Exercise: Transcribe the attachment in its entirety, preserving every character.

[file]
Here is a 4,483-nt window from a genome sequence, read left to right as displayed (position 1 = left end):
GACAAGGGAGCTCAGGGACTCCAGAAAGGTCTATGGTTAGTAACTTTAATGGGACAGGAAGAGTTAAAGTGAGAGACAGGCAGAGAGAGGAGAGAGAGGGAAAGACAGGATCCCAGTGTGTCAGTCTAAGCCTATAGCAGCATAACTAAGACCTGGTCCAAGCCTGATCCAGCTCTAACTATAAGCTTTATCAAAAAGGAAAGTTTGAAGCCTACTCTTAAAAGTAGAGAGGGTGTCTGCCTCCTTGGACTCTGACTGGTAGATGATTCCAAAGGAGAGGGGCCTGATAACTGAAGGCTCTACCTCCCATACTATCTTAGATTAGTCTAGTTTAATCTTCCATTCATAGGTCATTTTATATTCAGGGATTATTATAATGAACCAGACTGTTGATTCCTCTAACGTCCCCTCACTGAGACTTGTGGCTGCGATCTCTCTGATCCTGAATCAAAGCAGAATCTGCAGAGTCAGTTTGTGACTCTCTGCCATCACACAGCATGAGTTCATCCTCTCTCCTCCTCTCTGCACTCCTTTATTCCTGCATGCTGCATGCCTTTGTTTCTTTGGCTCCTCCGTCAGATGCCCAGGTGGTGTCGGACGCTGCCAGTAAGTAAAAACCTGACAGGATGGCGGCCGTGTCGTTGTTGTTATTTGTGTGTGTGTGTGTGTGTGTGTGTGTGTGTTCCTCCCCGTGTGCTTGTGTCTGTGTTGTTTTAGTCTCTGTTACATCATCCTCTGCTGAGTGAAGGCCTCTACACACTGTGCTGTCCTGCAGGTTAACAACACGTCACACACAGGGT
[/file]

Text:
Here is a 4,483-nt window from a genome sequence, read left to right as displayed (position 1 = left end):
GACAAGGGAGCTCAGGGACTCCAGAAAGGTCTATGGTTAGTAACTTTAATGGGACAGGAAGAGTTAAAGTGAGAGACAGGCAGAGAGAGGAGAGAGAGGGAAAGACAGGATCCCAGTGTGTCAGTCTAAGCCTATAGCAGCATAACTAAGACCTGGTCCAAGCCTGATCCAGCTCTAACTATAAGCTTTATCAAAAAGGAAAGTTTGAAGCCTACTCTTAAAAGTAGAGAGGGTGTCTGCCTCCTTGGACTCTGACTGGTAGATGATTCCAAAGGAGAGGGGCCTGATAACTGAAGGCTCTACCTCCCATACTATCTTAGATTAGTCTAGTTTAATCTTCCATTCATAGGTCATTTTATATTCAGGGATTATTATAATGAACCAGACTGTTGATTCCTCTAACGTCCCCTCACTGAGACTTGTGGCTGCGATCTCTCTGATCCTGAATCAAAGCAGAATCTGCAGAGTCAGTTTGTGACTCTCTGCCATCACACAGCATGAGTTCATCCTCTCTCCTCCTCTCTGCACTCCTTTATTCCTGCATGCTGCATGCCTTTGTTTCTTTGGCTCCTCCGTCAGATGCCCAGGTGGTGTCGGACGCTGCCAGTAAGTAAAAACCTGACAGGATGGCGGCCGTGTCGTTGTTGTTATTTGTGTGTGTGTGTGTGTGTGTGTGTGTGTGTTCCTCCCCGTGTGCTTGTGTCTGTGTTGTTTTAGTCTCTGTTACATCATCCTCTGCTGAGTGAAGGCCTCTACACACTGTGCTGTCCTGCAGGTTAACAACACGTCACACACAGGGT